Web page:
On The Run

In addition to his legendary Travis McGee series, John D. MacDonald wrote 45 standalone novels, many of them excellent. On The Run was one of his last few standalones before he primarily concentrated on McGee. First published in 1963, it is a classic crime novel about broken people and their paths crossing. The plot comes together a bit oddly as the characters come together.

Sid is the primary character, who had a crappy childhood, parents now deceased, and a grandfather who had to be long gone at this point. Sid had found his mark selling used cars and was quite successful at it with a trophy wife and a big dealership. Thing was, as he explains, this trophy wife cared about nothing but the attention she could get from displaying her voluptuous curves and eventually Sid’s attention wasn’t enough and she found attention in a motel room with a connected businessman. And, the thing about connected guys is that, when you rearrange their faces so thoroughly that even plastic surgery can’t save it, the connected guy isn’t going to forget and, for thirty months, gunmen across the South have been tracking Sid from town to town – always a few steps behind the man on the run. So when old grandpa -remember him – is on his deathbed and wants to find his two estranged grandsons, finding Sid isn’t exactly a walk in the park.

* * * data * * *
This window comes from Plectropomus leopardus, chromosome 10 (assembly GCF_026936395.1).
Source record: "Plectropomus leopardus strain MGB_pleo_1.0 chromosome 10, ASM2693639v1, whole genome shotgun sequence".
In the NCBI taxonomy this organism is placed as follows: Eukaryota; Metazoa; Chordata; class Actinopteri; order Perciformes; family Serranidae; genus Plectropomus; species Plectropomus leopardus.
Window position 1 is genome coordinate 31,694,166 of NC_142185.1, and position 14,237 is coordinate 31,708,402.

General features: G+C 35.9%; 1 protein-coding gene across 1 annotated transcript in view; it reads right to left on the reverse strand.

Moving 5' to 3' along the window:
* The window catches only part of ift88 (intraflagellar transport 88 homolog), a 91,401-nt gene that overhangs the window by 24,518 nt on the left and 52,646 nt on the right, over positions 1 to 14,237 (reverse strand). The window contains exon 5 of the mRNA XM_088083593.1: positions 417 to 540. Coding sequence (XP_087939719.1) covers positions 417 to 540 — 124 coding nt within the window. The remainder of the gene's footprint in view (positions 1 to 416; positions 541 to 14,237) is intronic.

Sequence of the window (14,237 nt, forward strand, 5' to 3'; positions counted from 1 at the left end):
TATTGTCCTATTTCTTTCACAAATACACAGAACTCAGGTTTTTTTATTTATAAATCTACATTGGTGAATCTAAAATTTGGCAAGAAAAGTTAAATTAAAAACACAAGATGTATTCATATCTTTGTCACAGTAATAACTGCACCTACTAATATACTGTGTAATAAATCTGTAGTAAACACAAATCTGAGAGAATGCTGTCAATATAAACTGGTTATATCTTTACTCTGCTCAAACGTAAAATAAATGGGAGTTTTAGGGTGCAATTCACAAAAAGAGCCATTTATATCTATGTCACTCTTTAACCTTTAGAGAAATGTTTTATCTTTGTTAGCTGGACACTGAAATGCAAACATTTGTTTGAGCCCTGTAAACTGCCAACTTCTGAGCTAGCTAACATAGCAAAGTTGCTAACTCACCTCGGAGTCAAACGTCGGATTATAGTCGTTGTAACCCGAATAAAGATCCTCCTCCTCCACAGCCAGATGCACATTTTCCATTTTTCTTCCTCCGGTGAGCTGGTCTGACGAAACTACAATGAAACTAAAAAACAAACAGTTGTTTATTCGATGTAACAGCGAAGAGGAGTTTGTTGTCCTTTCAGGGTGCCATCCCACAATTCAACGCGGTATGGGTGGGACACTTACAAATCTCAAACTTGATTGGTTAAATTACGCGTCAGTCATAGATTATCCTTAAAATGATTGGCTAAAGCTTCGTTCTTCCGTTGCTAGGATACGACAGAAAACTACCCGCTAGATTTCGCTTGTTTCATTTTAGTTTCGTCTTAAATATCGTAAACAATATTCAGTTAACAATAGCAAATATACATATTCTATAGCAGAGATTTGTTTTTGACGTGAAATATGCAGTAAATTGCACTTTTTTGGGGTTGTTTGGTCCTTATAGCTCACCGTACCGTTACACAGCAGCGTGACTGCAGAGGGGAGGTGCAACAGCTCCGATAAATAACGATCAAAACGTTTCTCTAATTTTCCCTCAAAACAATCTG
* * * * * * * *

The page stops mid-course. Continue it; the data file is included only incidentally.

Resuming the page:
The heart of the story is the tender love affair Sid has with the grandfather’s nurse, a broken woman whose ex-husband is due to walk out of prison any day. A love affair with a man ostensibly on the run is not a walk in the park either, but the relationship between them offers deeper looks into the nature of their characters.

Once the story gets underway and there does indeed seem to be quite a lengthy buildup, it becomes clear that MacDonald has quietly given us another gem filled with fascinating characters.


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